His fastball is one of the best in the game, and this signing follows a familiar pattern for the Giants. It’s the fourth starter they’ve signed to a multi-year deal this offseason, but it’s one that has the potential to be a bargain if Rodon can get close to the 183 ERA+ from 2021.

Grade: A-

Andrelton Simmons to Cubs, one year, $4 million

While still an elite defender, Andrelton Simmons has become a complete negative on offense after a 57 OPS+ in 2021. The Cubs aren’t risking much in this deal, and at the very least Simmons gives more infield options alongside Nick Madrigal and Nico Hoerner, but it’s a bit of an uninspiring one.

Simmons isn’t going to have much value as a trade piece unless he regains his 2017-2018 form at the plate. Chicago don’t gain a huge amount here.

Grade: C

Martin Perez to Rangers, one year, $4 million

Texas has been as active as any team so far this offseason. Martin Perez isn’t the highest upside or most exciting of signings, but pitching depth is a must for the Rangers behind Jon Gray.

Perez returns to the team he left in 2019 on the back of a rough year with Minnesota and a couple of okayish seasons with the Red Sox.

This isn’t a deal which moves the needle, but it should help the Rangers get some decent innings. Nothing to lose at this price.

Grade: C+

Clayton Kershaw to Dodgers, one year, $17 million

Retirement was rumored, as was a move to Texas, but re-upping with the Dodgers was always the most likely outcome.

Kershaw isn’t the pitcher he once was, yet he remains a well-above average starter when he’s healthy. Health will be the question here, and the Dodgers will know more about Kershaw’s left elbow than anyone else.

Grade: C

Noah Syndergaard to Angels, one year, $21.5 million

Pitching just two innings since 2019, this one is clearly a risk for the Angels, who also gave up a draft pick after Noah Syndergaard turned down the qualifying offer from the Mets.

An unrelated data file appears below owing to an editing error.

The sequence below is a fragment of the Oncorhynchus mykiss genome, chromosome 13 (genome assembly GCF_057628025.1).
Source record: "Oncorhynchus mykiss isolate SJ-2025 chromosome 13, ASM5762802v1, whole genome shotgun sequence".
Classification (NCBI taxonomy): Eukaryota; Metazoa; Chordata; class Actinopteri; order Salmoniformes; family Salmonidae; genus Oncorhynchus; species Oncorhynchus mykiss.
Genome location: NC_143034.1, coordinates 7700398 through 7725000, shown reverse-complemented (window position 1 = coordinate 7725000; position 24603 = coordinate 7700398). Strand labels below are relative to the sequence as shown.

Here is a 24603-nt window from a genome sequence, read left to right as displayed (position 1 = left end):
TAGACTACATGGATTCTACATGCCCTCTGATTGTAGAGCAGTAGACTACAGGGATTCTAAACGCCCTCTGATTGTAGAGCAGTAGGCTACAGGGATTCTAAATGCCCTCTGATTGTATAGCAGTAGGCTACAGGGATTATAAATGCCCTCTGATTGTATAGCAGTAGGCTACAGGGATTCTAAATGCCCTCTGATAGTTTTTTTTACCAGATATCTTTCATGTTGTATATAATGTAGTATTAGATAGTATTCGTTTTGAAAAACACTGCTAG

There’s high upside of a one-two punch with Syndergaard backing up Shohei Ohtani, though. It’s an optimistic play from LA in that sense.

This deal can only be judged on how many reliable innings they add to their rotation. It’s exciting, but we’d like it a lot more with another year.

Grade: B

Justin Verlander to Astros, one year, $25 million with a player option

Like Syndergaard, Verlander turned down the QO and got more money coming off a missed season.

Not many other pitchers in recent history could get a contract like this following Tommy John and nearing their 40th birthday. Verlander is different, and the Astros are banking on another couple of years of elite pitching from the future Hall of Famer.

It’s great if he’s still Verlander. The Astros will know his condition better than anyone – we’re inclined to trust them here.

Grade: B+

Anthony DeSclafani to Giants, three years, $36 million

Anthony DeSclafani’s free agency was always going to be interesting. He got it wrapped up before Thanksgiving, returning to Oracle Park on the back of the best year of his career.

San Francisco had 80% of its rotation hitting free agency, and they have to be delighted to get DeSclafani for just three years and $36 million.

It’s just the start of a busy Giants offseason, but it’s a good one.

Grade: B+

Eduardo Rodriguez to Tigers, five years, $77 million